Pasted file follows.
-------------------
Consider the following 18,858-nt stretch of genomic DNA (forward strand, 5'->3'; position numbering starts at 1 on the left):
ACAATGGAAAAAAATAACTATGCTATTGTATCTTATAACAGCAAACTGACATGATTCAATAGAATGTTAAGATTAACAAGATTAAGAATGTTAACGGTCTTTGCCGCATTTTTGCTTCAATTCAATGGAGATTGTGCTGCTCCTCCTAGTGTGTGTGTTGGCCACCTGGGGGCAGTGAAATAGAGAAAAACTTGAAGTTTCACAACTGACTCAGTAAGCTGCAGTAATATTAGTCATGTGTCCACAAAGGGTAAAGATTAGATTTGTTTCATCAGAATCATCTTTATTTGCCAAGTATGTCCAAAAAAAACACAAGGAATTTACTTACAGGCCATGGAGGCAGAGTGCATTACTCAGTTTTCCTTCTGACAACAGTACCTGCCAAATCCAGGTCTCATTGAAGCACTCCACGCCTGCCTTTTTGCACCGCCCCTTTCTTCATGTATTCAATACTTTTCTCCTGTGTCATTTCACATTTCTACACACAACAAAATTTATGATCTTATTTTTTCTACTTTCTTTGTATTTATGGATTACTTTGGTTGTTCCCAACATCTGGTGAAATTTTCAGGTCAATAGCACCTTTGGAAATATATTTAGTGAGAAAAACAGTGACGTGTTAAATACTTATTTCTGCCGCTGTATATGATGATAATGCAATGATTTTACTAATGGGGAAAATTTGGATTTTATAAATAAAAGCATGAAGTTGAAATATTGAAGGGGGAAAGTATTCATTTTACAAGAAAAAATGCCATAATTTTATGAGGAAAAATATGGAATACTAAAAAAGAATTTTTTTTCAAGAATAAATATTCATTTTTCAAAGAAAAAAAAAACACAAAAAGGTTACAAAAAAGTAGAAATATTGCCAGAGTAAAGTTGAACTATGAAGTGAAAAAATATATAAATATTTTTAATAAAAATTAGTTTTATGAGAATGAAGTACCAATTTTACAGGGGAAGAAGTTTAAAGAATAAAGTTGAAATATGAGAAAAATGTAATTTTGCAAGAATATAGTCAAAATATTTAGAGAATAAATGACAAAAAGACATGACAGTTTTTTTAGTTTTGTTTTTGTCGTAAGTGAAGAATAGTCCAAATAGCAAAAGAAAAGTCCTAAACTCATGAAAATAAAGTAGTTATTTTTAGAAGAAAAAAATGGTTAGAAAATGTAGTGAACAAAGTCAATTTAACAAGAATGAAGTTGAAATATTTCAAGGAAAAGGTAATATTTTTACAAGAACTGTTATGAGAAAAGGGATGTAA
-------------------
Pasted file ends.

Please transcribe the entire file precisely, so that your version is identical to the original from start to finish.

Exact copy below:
Consider the following 18,858-nt stretch of genomic DNA (forward strand, 5'->3'; position numbering starts at 1 on the left):
ACAATGGAAAAAAATAACTATGCTATTGTATCTTATAACAGCAAACTGACATGATTCAATAGAATGTTAAGATTAACAAGATTAAGAATGTTAACGGTCTTTGCCGCATTTTTGCTTCAATTCAATGGAGATTGTGCTGCTCCTCCTAGTGTGTGTGTTGGCCACCTGGGGGCAGTGAAATAGAGAAAAACTTGAAGTTTCACAACTGACTCAGTAAGCTGCAGTAATATTAGTCATGTGTCCACAAAGGGTAAAGATTAGATTTGTTTCATCAGAATCATCTTTATTTGCCAAGTATGTCCAAAAAAAACACAAGGAATTTACTTACAGGCCATGGAGGCAGAGTGCATTACTCAGTTTTCCTTCTGACAACAGTACCTGCCAAATCCAGGTCTCATTGAAGCACTCCACGCCTGCCTTTTTGCACCGCCCCTTTCTTCATGTATTCAATACTTTTCTCCTGTGTCATTTCACATTTCTACACACAACAAAATTTATGATCTTATTTTTTCTACTTTCTTTGTATTTATGGATTACTTTGGTTGTTCCCAACATCTGGTGAAATTTTCAGGTCAATAGCACCTTTGGAAATATATTTAGTGAGAAAAACAGTGACGTGTTAAATACTTATTTCTGCCGCTGTATATGATGATAATGCAATGATTTTACTAATGGGGAAAATTTGGATTTTATAAATAAAAGCATGAAGTTGAAATATTGAAGGGGGAAAGTATTCATTTTACAAGAAAAAATGCCATAATTTTATGAGGAAAAATATGGAATACTAAAAAAGAATTTTTTTTCAAGAATAAATATTCATTTTTCAAAGAAAAAAAAAACACAAAAAGGTTACAAAAAAGTAGAAATATTGCCAGAGTAAAGTTGAACTATGAAGTGAAAAAATATATAAATATTTTTAATAAAAATTAGTTTTATGAGAATGAAGTACCAATTTTACAGGGGAAGAAGTTTAAAGAATAAAGTTGAAATATGAGAAAAATGTAATTTTGCAAGAATATAGTCAAAATATTTAGAGAATAAATGACAAAAAGACATGACAGTTTTTTTAGTTTTGTTTTTGTCGTAAGTGAAGAATAGTCCAAATAGCAAAAGAAAAGTCCTAAACTCATGAAAATAAAGTAGTTATTTTTAGAAGAAAAAAATGGTTAGAAAATGTAGTGAACAAAGTCAATTTAACAAGAATGAAGTTGAAATATTTCAAGGAAAAGGTAATATTTTTACAAGAACTGTTATGAGAAAAGGGATGTAA